Bad Trip (2020)
Written by Dan Curry, Eric Andre, and Kitao Sakurai
Directed by Kitao Sakurai
When you are watching a film like Bad Trip, a fictional narrative where unaware participants are being pranked and filmed, a certain balance has to be maintained. People have come to see the movie based on the pranks’ outrageousness and in anticipation of seeing how the bystanders react. This means, if you lean too far into the narrative, people are disappointed. But you certainly don’t want to just put a prank compilation in theaters because that doesn’t justify the ticket price. This balance is crucial for a movie like Bad Trip to work, and I am happy to say it’s probably one of the best in this subgenre I’ve ever seen. I had a clear understanding of every character and their motivation, and the pranks were fantastic.
The skeleton of the story that makes up Bad Trip begins with Chris (Eric Andre) working at a car wash and seeing his old high school crush Maria. He misses his chance there, but a year later, at his next job at a smoothie shop, she pops in. Chris asks if she’d like to go out, but she says she’s leaving that day, returning home to New York City, where she runs an art gallery and leaves her business card. Meanwhile, Chris’s best friend Bud (Lil Rey Howrey) works at a computer shop and is relentlessly bullied by his sister Trina (Tiffany Haddish). Trina ends up in prison, which leaves her impounded car ripe for the taking by Chris & Bud for a road trip to NYC. Complicating their plans are Trina’s escape from prison and discovery that her cherished car is gone. She’s out for revenge.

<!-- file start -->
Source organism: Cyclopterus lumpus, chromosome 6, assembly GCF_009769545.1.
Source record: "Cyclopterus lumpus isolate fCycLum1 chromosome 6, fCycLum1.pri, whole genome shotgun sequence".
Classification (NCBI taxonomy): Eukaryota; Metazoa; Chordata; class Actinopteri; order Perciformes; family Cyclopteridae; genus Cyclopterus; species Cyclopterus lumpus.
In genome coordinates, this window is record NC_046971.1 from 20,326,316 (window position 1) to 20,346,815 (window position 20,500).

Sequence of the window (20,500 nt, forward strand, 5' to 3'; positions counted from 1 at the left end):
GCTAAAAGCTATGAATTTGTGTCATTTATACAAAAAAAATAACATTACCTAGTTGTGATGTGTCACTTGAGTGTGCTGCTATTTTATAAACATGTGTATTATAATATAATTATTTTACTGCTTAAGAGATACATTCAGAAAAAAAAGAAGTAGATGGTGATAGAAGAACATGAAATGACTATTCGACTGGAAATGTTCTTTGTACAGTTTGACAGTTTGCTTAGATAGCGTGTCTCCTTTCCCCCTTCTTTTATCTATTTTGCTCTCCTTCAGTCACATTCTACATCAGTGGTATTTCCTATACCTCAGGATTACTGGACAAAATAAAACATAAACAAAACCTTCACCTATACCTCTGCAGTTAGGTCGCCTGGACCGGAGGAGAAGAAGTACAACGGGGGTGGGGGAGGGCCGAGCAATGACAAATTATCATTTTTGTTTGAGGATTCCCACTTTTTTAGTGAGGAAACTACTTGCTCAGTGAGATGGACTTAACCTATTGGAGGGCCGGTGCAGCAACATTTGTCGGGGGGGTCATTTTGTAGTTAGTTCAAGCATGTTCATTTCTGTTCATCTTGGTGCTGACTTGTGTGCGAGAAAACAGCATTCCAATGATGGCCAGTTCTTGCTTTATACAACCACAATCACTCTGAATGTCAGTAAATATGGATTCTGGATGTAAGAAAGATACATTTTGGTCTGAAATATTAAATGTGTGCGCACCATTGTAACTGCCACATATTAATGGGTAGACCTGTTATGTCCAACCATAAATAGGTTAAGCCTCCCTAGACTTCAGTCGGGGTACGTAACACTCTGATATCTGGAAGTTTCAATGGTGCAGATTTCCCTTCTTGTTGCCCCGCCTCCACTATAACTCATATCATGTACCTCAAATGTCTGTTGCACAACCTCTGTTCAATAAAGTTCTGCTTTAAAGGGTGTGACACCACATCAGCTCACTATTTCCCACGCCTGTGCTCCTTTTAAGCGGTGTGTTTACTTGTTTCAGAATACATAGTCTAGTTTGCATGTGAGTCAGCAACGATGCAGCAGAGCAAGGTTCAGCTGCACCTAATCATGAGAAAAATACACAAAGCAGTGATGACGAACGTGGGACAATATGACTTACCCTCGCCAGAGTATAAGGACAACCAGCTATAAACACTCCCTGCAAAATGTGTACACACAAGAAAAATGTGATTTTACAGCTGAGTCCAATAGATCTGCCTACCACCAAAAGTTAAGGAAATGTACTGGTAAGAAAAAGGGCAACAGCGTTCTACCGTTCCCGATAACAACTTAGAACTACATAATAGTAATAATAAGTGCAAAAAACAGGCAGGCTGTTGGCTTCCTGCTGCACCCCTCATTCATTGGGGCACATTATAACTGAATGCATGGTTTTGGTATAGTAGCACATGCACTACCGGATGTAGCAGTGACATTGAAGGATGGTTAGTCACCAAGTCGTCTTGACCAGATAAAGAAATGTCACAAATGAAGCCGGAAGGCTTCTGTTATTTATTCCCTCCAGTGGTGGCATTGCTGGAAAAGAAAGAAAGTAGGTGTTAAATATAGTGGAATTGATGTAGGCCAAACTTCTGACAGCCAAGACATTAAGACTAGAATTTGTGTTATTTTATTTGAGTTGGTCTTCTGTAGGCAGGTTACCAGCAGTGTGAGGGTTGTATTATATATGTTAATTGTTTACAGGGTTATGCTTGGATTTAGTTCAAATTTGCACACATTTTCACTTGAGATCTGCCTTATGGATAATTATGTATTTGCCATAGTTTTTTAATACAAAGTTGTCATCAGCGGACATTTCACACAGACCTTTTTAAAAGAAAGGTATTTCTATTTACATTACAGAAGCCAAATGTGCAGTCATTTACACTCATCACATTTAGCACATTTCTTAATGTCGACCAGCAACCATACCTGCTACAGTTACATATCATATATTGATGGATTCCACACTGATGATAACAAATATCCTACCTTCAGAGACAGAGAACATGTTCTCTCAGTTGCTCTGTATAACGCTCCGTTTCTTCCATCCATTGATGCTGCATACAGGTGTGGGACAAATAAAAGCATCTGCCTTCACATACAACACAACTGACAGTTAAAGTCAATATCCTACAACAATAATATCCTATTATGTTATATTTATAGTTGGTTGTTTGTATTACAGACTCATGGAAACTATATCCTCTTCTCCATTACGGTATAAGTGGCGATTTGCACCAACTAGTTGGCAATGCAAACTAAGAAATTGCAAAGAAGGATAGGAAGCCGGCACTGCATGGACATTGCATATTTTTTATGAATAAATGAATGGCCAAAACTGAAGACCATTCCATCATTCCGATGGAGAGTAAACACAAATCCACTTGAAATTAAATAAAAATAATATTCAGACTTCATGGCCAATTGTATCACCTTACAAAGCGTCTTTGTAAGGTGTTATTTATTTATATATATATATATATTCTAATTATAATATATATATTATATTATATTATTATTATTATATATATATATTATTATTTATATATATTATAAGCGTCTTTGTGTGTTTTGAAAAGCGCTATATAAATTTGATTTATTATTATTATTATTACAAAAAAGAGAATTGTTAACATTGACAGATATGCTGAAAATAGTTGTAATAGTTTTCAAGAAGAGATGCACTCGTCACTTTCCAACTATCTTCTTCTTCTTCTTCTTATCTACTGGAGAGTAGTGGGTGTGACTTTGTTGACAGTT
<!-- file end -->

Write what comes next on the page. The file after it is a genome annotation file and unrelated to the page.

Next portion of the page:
The filmmakers here embrace the absurdity of the situations they are given and give us everything from heartwarming to horrifying. The actors’ improvisational skills are what bring everything to a higher level than your average Jackass prank. Eric Andre is believable as a loveable loser, and Tiffany Haddish is a real threat to anyone crossing her path. The jokes constructed for this film are beautifully made, showcasing that they have a decent budget to pull some spectacular moments. After getting advice from an old man outside a mall, Chris bursts into a musical number, wandering into the shopping center where he dramatically throws food items and drinks off the table of people in the food court. Eventually, a whole cast of dancers emerge from the wings, and he ascends a decorative wedding cake display in the building.
The best thing about this movie is the warmth of the people shown on these pranks’ receiving ends. I think it was especially telling how many Black people wanted to help in situations of peril or when they saw a fellow Black person in need. A man is cleaning up a graffitied wall when Trina emerges from underneath a prison bus parked on the curb. She starts asking him questions, and he very quietly tells her the driver might be back soon and she needs to run. This whole sequence warmed my heart, seeing the man looking out for another Black person who was incarcerated like way too many people in his community.
Another sequence has Chris and Bud coming to their breaking point and getting into an altercation. A young Black man steps in to mediate. He allows them to hash it out but keeps them apart physically, so they don’t harm each other. When Trina finally gets her hands on Chris and is dangling him over a rooftop, people below at a food truck get involved and try to negotiate her into letting him get down safely. Bad Trip definitely had me feeling good about my fellow man, which is not something I expected to get out of this movie. There isn’t the nastiness and nihilism Jackass could sometimes devolve into. That doesn’t mean there aren’t incredibly outrageous and gratuitous scenes. An encounter in a zoo with a gorilla made me think of some of the wildest moments of that popular MTV series.
Bad Trip is one of those movies that would be fun to watch with a large group in a theater setting. It’s complete popcorn fluff but performed well enough that it doesn’t ever feel lazy or going for cheap laughs. The pranks are clever and sometimes perfectly simple. Bad Trip has the sort of comedy that holds up to multiple viewings. It gives us some pretty fascinating insight into how people react to some insane situations.